Archive for July, 2011

Rich Man Poor Man
July 13, 2011

There are many disturbing issues surrounding the mulit-year and harshly public debate in Salmon Arm about the Smart Centres Development.

One of which is that the circa year 2000 Council itself is said to have suggested the controversial property to the developer in the first place and voted to take the parcel out of the ALR because it flooded and was therefore no longer valuable as farming land. This action alone confirms the flood risk that so many have tried to deny.

The second is that an elected councillor was said to assist in the deal that parceled the properties for purchase. If it’s a city’s job to oversee the real property development of a community, then any realtor who serves on council is in conflict of interest.  And indeed, in other parts of Canada, realtors cannot serve on local councils for this very reason.

The third is that the developer has whipped up a cult-like us-versus-them fervency by packing meetings, encouraging silence in numbers, offering trinkets and promoting itself as the saviour of the average family. This evangelical intensity scares me. Like a propaganda campaign with no spending limits where the win is a form of financial salvation.

The fourth is that had the community groups who are unpaid and unfunded not engaged in the process, paid for studies and pointed out the irreparable damage to the sensitive ecosystem, the mall may well have already been built. The government regulatory systems have utterly failed us as a community. It’s a bit like saying you can leave your kids alone until they hurt themselves, then you really need to hire a babysitter.

But the worst and most disturbing of all is what I’ll call the rich man poor man argument because it’s not logical, rhetorical or even political. It’s emotional. Those opposed to this development have been called rich, retired, snobby elite whose own intellectual and scientific arrogance makes them unsympathetic to those whose feelings of being denied cheaper goods equates to sentence of poverty. Poverty has nothing to do with having to drive to Kamloops or Kelowna to shop at big box store to save $10 on a pair of boots. Nothing could be further from the truth.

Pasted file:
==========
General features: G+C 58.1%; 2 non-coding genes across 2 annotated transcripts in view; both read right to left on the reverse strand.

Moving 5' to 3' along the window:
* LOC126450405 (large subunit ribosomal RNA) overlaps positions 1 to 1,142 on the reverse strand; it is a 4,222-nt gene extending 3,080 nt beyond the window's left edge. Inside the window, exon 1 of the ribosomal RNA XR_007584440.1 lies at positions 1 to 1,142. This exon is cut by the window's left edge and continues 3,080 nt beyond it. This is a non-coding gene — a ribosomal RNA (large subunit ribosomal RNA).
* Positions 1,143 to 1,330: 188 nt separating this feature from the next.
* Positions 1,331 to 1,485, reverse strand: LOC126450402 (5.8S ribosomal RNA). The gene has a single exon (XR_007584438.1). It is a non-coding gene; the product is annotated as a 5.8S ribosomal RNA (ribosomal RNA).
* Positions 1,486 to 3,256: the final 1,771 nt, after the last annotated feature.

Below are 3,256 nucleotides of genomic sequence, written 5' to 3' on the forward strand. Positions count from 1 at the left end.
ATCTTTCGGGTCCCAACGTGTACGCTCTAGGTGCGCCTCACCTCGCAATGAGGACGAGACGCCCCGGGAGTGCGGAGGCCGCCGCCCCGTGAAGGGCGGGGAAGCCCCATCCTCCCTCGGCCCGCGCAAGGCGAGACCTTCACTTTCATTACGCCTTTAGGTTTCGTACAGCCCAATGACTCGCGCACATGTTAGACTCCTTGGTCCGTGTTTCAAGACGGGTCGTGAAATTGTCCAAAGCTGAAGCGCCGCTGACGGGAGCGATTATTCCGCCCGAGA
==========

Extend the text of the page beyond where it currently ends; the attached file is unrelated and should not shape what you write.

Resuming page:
Real poverty lines up at Second Harvest every Wednesday and Friday. Real poverty lives at the Family Resource Centre where teen moms get food and diapers for their wee babes. Real poverty lives in local schools where moms bake extra muffins to feed the kids who don’t get breakfast. And to claim this social tragedy that befalls so many people in our community as a trump card in matters of real property development and big box shopping breaks my heart.

Somewhere along the road, we’ve lost our way. We’ve forgotten that economics is the study of unlimited wants and limited resources and marketing is the study of selling the things that people need to the people who need them. Instead, we’ve become a terribly spoiled consumer culture that measures economic and marketing success by indulging every need and creating needs that don’t exist to fill them for the purpose of economic and marketing success. So viscous a circle, my head spins.

So I’ll do what I always do when my head spins and my heart hurts. I’ll do something nice for someone else to restore some balance. As a community, we are responsible for one another. I hope others will also reach out in their way. Each of us has it within ourself do so.

What lies behind us and what lies before us are tiny matters compared to what lies within us.
Henry S. Haskins



a pound of flesh but not a drop of blood
July 10, 2011

I remember reading The Merchant of Venice in Grade 9 English Lit. And I loved the ending. Oh sure, you can have your pound of flesh but not a drop of blood. Judges are so clever sometimes. I wish we had a community judge sometimes. A sober unbiased see-it-all kinda person who could call it as it is.

Sadly, for Salmon Arm, we have no such literary denouement.

So as a tribute to the poetry of a Shakespearian tale, I’ll offer this up on the eve of the SC’s development permit approval.

If I could move a river, I’d protect it from the shore
So I can know for certain it’s not polluted for a store

If I could change a mind, I’d thank my luck stars
I’d rather have a field than a parking full of cars

If I could have a wish, I’d ask for nothing more
than a place where nature is the most important core.

If I could ask a question, I’d put this to you all
Is this conflict really worth a silly shopping mall?

If I could offer advice, I’d keep it plain and simple
you can’t see beauty in a face for an ugly pimple.

I suspect (as most do) that SC will be awarded its pound of flesh tomorrow in Council Chambers. You out-tricked, out-lawyered and out-spent to get it. But a drop of my blood, you’ll never get.

My kingdom for a Shakespearian finale in case there is a wise judge capable of changing this wayward course of ours. Failing that, I offer up a fitting quote from the play.

All that glisters is not gold; / Often have you heard that told. / Many a man his life hath sold / But my outside to behold.

Fare thee well.